So, you could make it smaller, so it would be obvious, like the “connect-the-dot and overclock” thing with certain processors allowed at one point in time. Then it hit me:

    If you used carbon paper, would that work? If not, could you do something like PCB etching, but in reverse? As in, use way too much ink, print on photo paper, and then immediately dust some sort of conductive powder (iron, aluminum, et cetera) on it?

    There are some more dangerous methods I thought of, but I think this post is too long as it is. Either way, awesome project/idea you put to use, this is one of the first bookmarks I added about cheap(er) DIY Freduino(s).

    Oh, and by the way, Thank You!!!

  12. Iñigo Zuluaga | July 12, 2010 at 4:21 pm | Permalink

    3 new Paperduinos:

    http://txapuzas.blogspot.com/2010/07/paperduino-perfboard.html

    http://txapuzas.blogspot.com/2010/07/paperduino-pcb.html

    http://txapuzas.blogspot.com/2010/07/paperduino-stripboard.html

  13. Fastmídia | August 28, 2011 at 8:37 pm | Permalink

    I really enjoyed your site and post. Congratulations

  14. JP | October 9, 2011 at 3:33 am | Permalink

    Thanks. I built my paperduino today and I love it. It’s a little floppy. I just used photopaper and glued the top and bottom pieces together before assembling. I’m going to hot glue the whole thing to a rectangular frame of popsicle (craft) sticks to give it more support and to serve as standoffs for the connections on the back.
    I found the connections a bit tedious on the back with no solder pads to pull in the solder, but I got it done. Anyone got tips for making those connections easier to do? I love the idea and the layout. It frees up a solderless breadboard I’d been using for a breadboarded ’328 so I can use it for other stuff, and it just plain looks cool.

  15. GUI | October 9, 2011 at 11:54 am | Permalink

    Hello JP! Thank you for letting me know your opinion, I am gathering opinion’s and will try to build another version of Paperduino very soon.
    I wonder if you could post some fotos of your board :)
    Cheers

  16. Vincenzo | October 7, 2012 at 10:58 am | Permalink

    I LOVE YOU!!!

  17. LadaZ | December 2, 2012 at 5:29 am | Permalink

    Hi,
    my english is horrible, but…
    Im newbie in “arduino domain”. In my country one e-shop sell standalone processor from Arduino Uno (Atmega328P-PU) with preinstalled bootloader for an interesting price. Id like to make Paperduino. You use in your Paperduino Atmega168. My questoin is: Can I use Atmega328P-PU instead your Atmega168 in Paperduino circuit? Are this uPs fully compattible?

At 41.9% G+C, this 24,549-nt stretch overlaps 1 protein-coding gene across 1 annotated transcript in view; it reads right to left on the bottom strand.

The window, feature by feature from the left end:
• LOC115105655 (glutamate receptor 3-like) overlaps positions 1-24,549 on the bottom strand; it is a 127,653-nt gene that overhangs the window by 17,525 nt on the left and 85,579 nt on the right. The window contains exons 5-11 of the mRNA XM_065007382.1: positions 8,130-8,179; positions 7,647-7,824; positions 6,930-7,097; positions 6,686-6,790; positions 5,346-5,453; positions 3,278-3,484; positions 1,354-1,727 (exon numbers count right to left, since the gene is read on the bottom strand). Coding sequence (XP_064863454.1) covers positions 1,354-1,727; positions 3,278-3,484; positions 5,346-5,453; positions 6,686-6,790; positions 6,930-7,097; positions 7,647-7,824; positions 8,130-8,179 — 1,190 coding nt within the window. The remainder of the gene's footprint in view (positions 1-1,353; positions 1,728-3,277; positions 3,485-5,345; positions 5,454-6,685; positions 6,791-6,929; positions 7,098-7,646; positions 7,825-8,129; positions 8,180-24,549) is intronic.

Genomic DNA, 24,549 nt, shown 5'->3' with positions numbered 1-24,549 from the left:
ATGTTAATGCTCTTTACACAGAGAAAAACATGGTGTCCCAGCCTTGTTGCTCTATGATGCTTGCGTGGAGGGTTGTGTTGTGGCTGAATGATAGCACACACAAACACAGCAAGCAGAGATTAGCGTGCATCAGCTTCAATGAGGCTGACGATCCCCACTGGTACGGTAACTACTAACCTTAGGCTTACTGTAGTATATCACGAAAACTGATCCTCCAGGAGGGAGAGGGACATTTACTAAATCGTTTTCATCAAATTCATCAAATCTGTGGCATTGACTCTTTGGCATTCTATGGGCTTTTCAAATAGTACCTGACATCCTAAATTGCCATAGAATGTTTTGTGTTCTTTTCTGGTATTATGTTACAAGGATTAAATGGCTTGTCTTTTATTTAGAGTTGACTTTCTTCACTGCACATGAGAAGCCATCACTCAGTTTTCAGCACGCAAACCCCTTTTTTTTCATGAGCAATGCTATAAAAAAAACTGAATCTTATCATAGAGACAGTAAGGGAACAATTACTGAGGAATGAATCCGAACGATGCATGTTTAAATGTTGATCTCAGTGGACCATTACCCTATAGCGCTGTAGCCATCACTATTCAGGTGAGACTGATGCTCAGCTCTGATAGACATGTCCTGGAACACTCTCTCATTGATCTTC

Please reply to my mail.
    Thank you.

{ 35 } Trackbacks

  1. [...] on the 05 May under the mantra DIY Creativity. This is their first and uber-cool project, the Paperduino, designed by Guilherme Martins in collaboration with the people at AltLab. Build on top of [...]

  2. [...] we would love to see them ;)Very cool – a wooden Arduino would be quite awesome as well! Check out Guilherme’s site for the printable design and parts list. Read more | Permalink | Comments | Digg this! Source: [...]

  3. [...] we would love to see them ;)Very cool – a wooden Arduino would be quite awesome as well! Check out Guilherme’s site for the printable design and parts list. Read more | Permalink | Comments | Digg this! Posted [...]

  4. GEARFUSE » Paperduino: Take A Guess | May 11, 2009 at 2:17 pm | Permalink

    [...] Link [via] Read More Update On Michael Arrington’s Internet TabletKickbee: Twitter When The Baby KicksVerizon Wireless: Do You Want The iPhone?The Teeny Weeny USB DriveLife Index Will Tell You How Long You Have Left TAGS: Arduino, DIY, paper, paperduino, platform SHARE: Stumble Upon, Digg, del.icio.us, Reddit this, SlashdotSend to a FriendPermalink [...]

  5. [...] love this idea.  [link] | [...]

  6. [...] on a paper support that generates sound in real time based on six LDR sensors. The brain is a paperduino and we are using the Auduino from Tinker: [...]

  7. [...] No Brasil já existe venda de kits do Arduino (saem por volta de 50 a 100 reais os kits mais básicos), sensores (por volta de 50 reais) e “shields” (placas de extensão – breadboards, que podem dar suporte a leitura de cartões SD, rede ethernet…). Geralmente são achados no MercadoLivre. Outros projetos realcionados a Arduino estão sendo criados, como o Arduino Nano, Arduino Severino e Paperduino. [...]

  8. [...] Guilherme Martins » PAPERduino’s design This is a fully functional version of the Arduino. We eliminated the PCB and use paper and cardboard as support and the result is.. the PAPERduino (tags: lab.guilhermemartins.net 2009 mes5 dia21 arduino papelão legal blog_post) [...]

  9. [...] put together what might be considered as the cheapest, easiest, do it yourself arduino clone: the PAPERduino. Because there’s no direct USB connection you’ll either need a USB TTL-32 cable or an [...]

  10. Guilherme Martins » el sapatero | June 29, 2009 at 11:44 pm | Permalink

    [...] build a PCB with non PCB materials like, paper, card, or any other thing, I’m so happy that paperduino was one of the inspirations to this [...]

  11. .[ZooBaB].: Arduino | September 23, 2009 at 9:44 pm | Permalink